My little Isabella leaves me wonderful love notes all the time. At least once a week I find a tiny little drawing on my pillow or a handwritten note tucked in a coat pocket. There's something so sweet about a five-year-old's handwriting.
Children's art is wonderfully graphic and simple, so it lends itself very well to interpretation through other mediums like fabric applique and embroidery. Using a simple backstitch, you can create an embroidered heirloom from your child's artwork.
You don't need special pens or fabric transfer paper to create an embroidery project from your child's artwork, but a few simple tips make the process a little easier.
My best tip? Freezer paper!
Yes...freezer paper, like you'd find in the meat department of your grocery store. Using a medium-hot setting, iron your piece of fabric to the slick side of a sheet of freezer paper. The fabric will stick to the paper, making it a lot easier to trace your embroidery design onto the fabric without it puckering. Once you trace your pattern onto the fabric, it will peel off the paper without any residue.
Transfering your pattern to the fabric is also a lot easier if you can create a lightbox effect. I have a large piece of glass I took out of an old frame from the thrift store that I keep tucked in a closet. I covered the sharp edges with masking tape and when I need to trace a design, I rest the piece of glass between the edge of my couch and the edge of my coffee table and put a small lamp on the floor beneath the glass. Instant-"cheapo"-lightbox!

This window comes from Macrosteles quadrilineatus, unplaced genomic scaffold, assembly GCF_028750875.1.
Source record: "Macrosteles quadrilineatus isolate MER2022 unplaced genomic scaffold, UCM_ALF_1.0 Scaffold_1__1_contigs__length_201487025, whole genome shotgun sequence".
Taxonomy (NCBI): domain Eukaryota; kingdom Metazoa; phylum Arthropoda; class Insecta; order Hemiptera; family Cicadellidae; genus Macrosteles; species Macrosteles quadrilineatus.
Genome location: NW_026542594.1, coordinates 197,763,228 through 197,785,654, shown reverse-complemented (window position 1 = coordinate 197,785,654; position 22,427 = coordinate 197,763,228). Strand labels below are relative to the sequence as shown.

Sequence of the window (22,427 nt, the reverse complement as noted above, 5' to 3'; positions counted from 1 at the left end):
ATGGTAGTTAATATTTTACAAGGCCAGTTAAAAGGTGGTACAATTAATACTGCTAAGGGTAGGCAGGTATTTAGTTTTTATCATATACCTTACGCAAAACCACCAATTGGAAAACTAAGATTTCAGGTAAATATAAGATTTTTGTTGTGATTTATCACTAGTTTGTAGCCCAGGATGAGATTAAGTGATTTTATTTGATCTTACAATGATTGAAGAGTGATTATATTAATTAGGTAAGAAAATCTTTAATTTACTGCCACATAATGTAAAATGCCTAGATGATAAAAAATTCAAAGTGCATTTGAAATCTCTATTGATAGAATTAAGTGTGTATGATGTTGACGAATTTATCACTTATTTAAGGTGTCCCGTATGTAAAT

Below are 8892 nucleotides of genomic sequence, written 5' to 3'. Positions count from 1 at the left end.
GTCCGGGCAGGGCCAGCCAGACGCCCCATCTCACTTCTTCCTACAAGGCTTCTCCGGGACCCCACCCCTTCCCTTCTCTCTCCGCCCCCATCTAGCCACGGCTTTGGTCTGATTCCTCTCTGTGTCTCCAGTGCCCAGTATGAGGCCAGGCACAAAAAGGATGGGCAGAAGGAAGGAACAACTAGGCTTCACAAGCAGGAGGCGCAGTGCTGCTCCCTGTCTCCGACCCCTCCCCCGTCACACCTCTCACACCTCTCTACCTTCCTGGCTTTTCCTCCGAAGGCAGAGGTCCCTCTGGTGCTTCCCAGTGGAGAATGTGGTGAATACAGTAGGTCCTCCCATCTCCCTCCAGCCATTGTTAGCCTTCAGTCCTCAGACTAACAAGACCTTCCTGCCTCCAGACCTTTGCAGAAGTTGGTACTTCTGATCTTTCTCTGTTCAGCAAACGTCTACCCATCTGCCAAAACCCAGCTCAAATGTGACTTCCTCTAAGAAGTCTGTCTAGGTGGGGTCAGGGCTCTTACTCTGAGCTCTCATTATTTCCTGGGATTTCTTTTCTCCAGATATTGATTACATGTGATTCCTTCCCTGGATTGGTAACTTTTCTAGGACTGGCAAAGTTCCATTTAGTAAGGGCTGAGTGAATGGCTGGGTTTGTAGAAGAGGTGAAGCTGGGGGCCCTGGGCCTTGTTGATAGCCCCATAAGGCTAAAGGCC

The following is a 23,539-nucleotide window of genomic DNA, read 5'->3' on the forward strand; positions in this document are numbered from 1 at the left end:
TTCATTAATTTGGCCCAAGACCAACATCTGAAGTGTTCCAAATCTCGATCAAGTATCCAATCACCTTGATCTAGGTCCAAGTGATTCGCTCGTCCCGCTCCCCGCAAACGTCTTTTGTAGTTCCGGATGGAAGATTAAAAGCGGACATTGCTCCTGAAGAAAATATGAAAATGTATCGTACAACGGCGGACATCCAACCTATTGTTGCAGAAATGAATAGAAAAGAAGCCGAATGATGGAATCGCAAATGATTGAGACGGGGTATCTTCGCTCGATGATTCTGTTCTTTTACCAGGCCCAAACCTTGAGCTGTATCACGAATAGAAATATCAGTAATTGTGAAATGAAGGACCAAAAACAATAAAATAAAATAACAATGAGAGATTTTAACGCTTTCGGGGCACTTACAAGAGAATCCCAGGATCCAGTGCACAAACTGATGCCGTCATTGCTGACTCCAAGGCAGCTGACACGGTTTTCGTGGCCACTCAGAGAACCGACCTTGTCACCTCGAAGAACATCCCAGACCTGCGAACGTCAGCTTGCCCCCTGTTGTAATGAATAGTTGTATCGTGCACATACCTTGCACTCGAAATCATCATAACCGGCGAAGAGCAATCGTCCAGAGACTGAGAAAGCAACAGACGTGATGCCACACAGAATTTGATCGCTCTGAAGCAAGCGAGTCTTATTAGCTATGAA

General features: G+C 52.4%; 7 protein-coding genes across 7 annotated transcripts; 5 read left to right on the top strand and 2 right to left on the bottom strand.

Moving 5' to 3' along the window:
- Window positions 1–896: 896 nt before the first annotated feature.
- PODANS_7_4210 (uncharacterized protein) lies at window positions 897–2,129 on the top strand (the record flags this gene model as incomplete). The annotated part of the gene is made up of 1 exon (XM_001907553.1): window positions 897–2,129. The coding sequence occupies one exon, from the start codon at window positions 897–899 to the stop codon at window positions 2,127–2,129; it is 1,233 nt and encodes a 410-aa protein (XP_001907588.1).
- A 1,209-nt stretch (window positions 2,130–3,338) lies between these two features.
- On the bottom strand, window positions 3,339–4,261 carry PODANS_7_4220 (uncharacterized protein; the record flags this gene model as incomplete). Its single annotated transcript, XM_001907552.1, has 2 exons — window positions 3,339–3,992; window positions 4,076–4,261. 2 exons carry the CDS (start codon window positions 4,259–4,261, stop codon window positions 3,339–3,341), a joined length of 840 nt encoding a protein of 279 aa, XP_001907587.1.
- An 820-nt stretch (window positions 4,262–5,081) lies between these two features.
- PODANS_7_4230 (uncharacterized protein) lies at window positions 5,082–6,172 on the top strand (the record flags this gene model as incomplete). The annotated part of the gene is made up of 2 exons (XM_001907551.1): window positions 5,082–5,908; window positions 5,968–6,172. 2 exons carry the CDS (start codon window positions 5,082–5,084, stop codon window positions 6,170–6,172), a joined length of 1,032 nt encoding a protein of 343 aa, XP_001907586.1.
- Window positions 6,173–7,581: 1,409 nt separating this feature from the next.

You can trace the pattern lines onto your fabric using a soft #2 pencil if you want the lines to be fairly invisible on the finished project. However, if you are using a backstitch (as I have used for my "embroidered love note"), you can even use a fine-tip permanent marker to transfer the pattern lines because they will be completely covered by your stitching.
Once you transfer your stitching lines, remove your fabric from the freezer paper and stretch across an embroidery hoop.
My prefered embroidery stitch for this project is the "backstitch." You'll find a great tutorial on my favorite embroidery site:
When stitching, I usually work with the ol' standby DMC or Anchor brand embroidery floss. There are cheaper brands out there, but they usually don't have the same pretty sheen or smooth texture. Embroidery floss is relatively cheap anyway, so don't sacrifice the quality of your floss to save a few pennies.
A single piece of embroidery floss is actually SIX strands of floss. When doing "real" embroidery (you know, the beautiful heirloom techniques), you would rarely use all six strands at once. However, with the casual "backstitch," using the six strands together works fine. The only time I separate my strands of floss (called "stripping" the floss) and work with fewer strands is when I am stitching a very small detail in my pattern. For example, on my sample project I used the full 6-stranded floss for the red and pink of the heart pattern. However, I "stripped" my floss and used only TWO strands of black floss for the lettering on the pattern.
My final tip, or bit of stitching advice, is to take your time and make careful stitches. When working around a tight curve in the pattern, use smaller stitches and you'll be happier with your results. And when you're unhappy with a stitch, take the time to pull it out. If a mistake or careless stitch bothers you as you are working, it will REALLY bother you when your project is complete!